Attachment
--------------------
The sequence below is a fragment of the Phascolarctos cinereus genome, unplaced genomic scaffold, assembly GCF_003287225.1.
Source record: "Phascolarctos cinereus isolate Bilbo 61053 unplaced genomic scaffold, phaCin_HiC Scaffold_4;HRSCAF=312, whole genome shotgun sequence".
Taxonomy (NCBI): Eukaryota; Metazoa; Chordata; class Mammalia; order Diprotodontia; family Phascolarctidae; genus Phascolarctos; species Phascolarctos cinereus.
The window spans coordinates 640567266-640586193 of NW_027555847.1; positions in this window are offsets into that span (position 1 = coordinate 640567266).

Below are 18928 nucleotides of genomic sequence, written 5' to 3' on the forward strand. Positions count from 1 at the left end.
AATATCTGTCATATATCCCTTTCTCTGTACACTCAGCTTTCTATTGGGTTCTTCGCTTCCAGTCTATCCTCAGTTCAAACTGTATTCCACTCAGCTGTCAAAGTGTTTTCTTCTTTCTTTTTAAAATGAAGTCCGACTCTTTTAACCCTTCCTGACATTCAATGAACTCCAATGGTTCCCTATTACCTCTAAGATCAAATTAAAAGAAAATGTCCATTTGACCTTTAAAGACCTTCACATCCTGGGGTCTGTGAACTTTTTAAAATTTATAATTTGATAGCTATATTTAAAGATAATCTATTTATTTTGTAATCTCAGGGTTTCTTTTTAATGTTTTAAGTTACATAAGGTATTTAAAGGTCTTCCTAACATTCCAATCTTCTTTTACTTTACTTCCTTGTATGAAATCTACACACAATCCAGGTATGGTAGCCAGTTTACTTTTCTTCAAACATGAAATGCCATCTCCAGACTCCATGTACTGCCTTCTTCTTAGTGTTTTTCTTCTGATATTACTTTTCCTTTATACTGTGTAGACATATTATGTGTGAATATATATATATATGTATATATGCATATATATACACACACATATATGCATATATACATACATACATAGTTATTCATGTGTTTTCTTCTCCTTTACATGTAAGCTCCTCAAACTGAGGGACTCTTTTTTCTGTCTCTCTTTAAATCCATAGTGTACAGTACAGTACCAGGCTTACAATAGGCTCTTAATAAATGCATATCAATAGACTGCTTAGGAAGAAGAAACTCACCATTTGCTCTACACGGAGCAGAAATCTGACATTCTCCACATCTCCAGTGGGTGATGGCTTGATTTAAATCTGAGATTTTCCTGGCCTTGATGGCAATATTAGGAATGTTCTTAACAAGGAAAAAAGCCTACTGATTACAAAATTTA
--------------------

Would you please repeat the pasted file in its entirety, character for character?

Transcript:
The sequence below is a fragment of the Phascolarctos cinereus genome, unplaced genomic scaffold, assembly GCF_003287225.1.
Source record: "Phascolarctos cinereus isolate Bilbo 61053 unplaced genomic scaffold, phaCin_HiC Scaffold_4;HRSCAF=312, whole genome shotgun sequence".
Taxonomy (NCBI): Eukaryota; Metazoa; Chordata; class Mammalia; order Diprotodontia; family Phascolarctidae; genus Phascolarctos; species Phascolarctos cinereus.
The window spans coordinates 640567266-640586193 of NW_027555847.1; positions in this window are offsets into that span (position 1 = coordinate 640567266).

Below are 18928 nucleotides of genomic sequence, written 5' to 3' on the forward strand. Positions count from 1 at the left end.
AATATCTGTCATATATCCCTTTCTCTGTACACTCAGCTTTCTATTGGGTTCTTCGCTTCCAGTCTATCCTCAGTTCAAACTGTATTCCACTCAGCTGTCAAAGTGTTTTCTTCTTTCTTTTTAAAATGAAGTCCGACTCTTTTAACCCTTCCTGACATTCAATGAACTCCAATGGTTCCCTATTACCTCTAAGATCAAATTAAAAGAAAATGTCCATTTGACCTTTAAAGACCTTCACATCCTGGGGTCTGTGAACTTTTTAAAATTTATAATTTGATAGCTATATTTAAAGATAATCTATTTATTTTGTAATCTCAGGGTTTCTTTTTAATGTTTTAAGTTACATAAGGTATTTAAAGGTCTTCCTAACATTCCAATCTTCTTTTACTTTACTTCCTTGTATGAAATCTACACACAATCCAGGTATGGTAGCCAGTTTACTTTTCTTCAAACATGAAATGCCATCTCCAGACTCCATGTACTGCCTTCTTCTTAGTGTTTTTCTTCTGATATTACTTTTCCTTTATACTGTGTAGACATATTATGTGTGAATATATATATATATGTATATATGCATATATATACACACACATATATGCATATATACATACATACATAGTTATTCATGTGTTTTCTTCTCCTTTACATGTAAGCTCCTCAAACTGAGGGACTCTTTTTTCTGTCTCTCTTTAAATCCATAGTGTACAGTACAGTACCAGGCTTACAATAGGCTCTTAATAAATGCATATCAATAGACTGCTTAGGAAGAAGAAACTCACCATTTGCTCTACACGGAGCAGAAATCTGACATTCTCCACATCTCCAGTGGGTGATGGCTTGATTTAAATCTGAGATTTTCCTGGCCTTGATGGCAATATTAGGAATGTTCTTAACAAGGAAAAAAGCCTACTGATTACAAAATTTA